The Last of Us Part I

In 2020, Naughty Dog released The Last of Us Part II with over 60 accessibility settings for players with various disabilities. More importantly, certain options such as traversal and combat audio cues, navigation and traversal assistance, and auto-targeting allow blind players to fully complete the entire game without sighted assistance. It is now possible. Additionally, difficulty adjustments did not affect any of the accessibility features. This meant that blind people could challenge themselves without risking losing useful options.Two years later, Part I Remake remade accessibility for visually impaired players. defined.

In addition to all the accessibility options included in The Last of Us Part II, Part I also includes audio description cutscenes to help even more players enjoy the game.

In addition to all the accessibility options included in The Last of Us Part II, Part I also includes audio description cutscenes to help even more players enjoy the game.

The remake includes all the settings of Part II, but the game also includes all-new accessibility tools never seen in any AAA title. Audio-descriptive cutscenes help provide important emotional information for visually impaired players in each scene. Every character’s position, facial expressions, reaching for items, and even the slightest movement are now described by audio. Because storytelling often relied on the body language as much as it did on being spoken, people who were blind or partially sighted were now able to fully understand the impact of each scene. The Last of Us series is acclaimed for its storytelling, and this accessibility option reshapes how players with disabilities interact with story-driven games.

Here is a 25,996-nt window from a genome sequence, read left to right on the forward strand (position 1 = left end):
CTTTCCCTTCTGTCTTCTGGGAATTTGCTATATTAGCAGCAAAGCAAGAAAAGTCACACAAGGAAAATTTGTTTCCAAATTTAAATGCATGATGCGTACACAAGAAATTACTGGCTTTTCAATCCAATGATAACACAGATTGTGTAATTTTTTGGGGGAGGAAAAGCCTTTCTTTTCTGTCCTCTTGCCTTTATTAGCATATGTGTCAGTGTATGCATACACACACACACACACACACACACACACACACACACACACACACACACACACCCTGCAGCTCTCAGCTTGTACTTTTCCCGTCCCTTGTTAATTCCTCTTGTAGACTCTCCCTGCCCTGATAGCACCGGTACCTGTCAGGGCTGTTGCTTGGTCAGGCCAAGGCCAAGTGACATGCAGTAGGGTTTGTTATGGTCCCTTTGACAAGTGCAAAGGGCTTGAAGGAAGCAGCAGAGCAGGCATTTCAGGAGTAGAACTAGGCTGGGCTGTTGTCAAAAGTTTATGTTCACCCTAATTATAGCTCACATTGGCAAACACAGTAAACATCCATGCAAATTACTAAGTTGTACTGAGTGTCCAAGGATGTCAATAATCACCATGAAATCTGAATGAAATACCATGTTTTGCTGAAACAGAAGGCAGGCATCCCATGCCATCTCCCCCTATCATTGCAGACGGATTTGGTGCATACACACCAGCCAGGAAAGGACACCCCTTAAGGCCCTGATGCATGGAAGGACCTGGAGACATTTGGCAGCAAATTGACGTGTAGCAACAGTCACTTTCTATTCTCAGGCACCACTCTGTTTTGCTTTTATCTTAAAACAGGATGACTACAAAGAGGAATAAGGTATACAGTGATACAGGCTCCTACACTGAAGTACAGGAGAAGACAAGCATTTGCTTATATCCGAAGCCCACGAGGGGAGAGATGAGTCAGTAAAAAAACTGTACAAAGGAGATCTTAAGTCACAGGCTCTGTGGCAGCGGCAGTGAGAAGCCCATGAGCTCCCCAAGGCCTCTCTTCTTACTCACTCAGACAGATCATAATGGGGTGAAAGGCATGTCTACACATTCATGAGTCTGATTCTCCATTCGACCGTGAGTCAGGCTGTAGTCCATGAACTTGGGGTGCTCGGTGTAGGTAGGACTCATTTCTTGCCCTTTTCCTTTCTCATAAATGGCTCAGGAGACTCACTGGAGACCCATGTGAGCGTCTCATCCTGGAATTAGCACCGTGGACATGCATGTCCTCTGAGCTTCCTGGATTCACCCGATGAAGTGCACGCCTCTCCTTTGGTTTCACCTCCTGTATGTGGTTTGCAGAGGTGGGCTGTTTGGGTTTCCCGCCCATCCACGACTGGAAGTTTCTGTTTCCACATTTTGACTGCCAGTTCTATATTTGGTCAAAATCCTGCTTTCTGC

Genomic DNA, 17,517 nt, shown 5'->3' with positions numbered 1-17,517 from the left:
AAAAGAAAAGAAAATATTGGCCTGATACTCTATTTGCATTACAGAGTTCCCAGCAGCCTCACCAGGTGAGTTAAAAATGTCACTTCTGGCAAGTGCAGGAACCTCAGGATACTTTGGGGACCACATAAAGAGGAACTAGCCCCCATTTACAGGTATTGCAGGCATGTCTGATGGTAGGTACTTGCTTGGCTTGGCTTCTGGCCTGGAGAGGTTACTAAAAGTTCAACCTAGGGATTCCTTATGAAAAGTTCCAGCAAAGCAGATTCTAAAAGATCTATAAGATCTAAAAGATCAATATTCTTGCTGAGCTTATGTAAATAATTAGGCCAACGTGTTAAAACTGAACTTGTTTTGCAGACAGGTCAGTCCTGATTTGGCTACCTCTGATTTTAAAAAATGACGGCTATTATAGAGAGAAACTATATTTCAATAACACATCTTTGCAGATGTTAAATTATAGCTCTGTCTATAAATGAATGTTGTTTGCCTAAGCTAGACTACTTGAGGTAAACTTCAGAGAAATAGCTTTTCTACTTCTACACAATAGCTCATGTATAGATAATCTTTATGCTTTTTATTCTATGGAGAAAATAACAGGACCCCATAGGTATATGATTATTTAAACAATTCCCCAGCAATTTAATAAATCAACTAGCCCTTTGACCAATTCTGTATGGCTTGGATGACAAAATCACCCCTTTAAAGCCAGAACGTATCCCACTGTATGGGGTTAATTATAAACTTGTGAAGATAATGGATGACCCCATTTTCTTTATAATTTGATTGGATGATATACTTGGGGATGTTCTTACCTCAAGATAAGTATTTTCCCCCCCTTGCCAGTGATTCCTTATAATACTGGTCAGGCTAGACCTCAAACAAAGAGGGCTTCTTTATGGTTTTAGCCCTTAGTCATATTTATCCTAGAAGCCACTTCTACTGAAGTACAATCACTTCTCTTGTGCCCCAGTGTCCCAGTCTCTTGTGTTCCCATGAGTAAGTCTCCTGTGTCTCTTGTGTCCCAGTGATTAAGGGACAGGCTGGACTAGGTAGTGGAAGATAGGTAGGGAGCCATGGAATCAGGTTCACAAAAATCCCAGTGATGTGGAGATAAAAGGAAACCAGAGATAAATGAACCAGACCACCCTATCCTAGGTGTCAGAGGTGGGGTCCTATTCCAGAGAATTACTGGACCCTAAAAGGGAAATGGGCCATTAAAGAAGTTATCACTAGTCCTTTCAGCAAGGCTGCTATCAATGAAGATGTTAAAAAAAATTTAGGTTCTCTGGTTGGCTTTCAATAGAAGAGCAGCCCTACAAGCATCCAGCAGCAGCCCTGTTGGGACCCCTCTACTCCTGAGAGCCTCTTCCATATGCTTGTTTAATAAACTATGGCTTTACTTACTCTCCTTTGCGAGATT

War God Ragnarok

It’s easy to compare a game with tons of accessibility options to a title like The Last of Us Part II. Especially when a new entry is released by another PlayStation studio. Still, God of War Ragnarok deserves a mention because it reinforces PlayStation’s commitment to creating accessible games.

God of War: Ragnarok does very little when it comes to true innovation in accessibility, but it's proof that things have come a long way in the last few years.

God of War: Ragnarok does very little when it comes to true innovation in accessibility, but it’s proof that things have come a long way in the last few years.

Ragnarök differs from previous Sony games in several ways that favor players with disabilities. The sequel offers configurable contrast settings for the visually impaired, which were not available in The Last of Us Part II. Also, unlike Part II, there are captions for various non-dialogue sounds. Even its enemy targeting system is more beneficial for the disabled and visually impaired. None of these options are revolutionary, but they show that the industry needs to do more than consider The Last of Us Part II the pinnacle of accessibility. applied knowledge to accessible tools and systems. And Ragnarok proves that 2020 is no longer the benchmark for accessibility.

For me, 2022 was filled with dozens of accessible games, so it’s hard to rate my favorites. As a player with reduced mobility, I am relieved that I no longer have to be afraid to buy new releases. I have high hopes.

Grant Stoner is a disability journalist who covers disability perspectives in accessibility and video games. When he’s not writing, he’s ranting about Pokemon and the cat Goomba. twitter.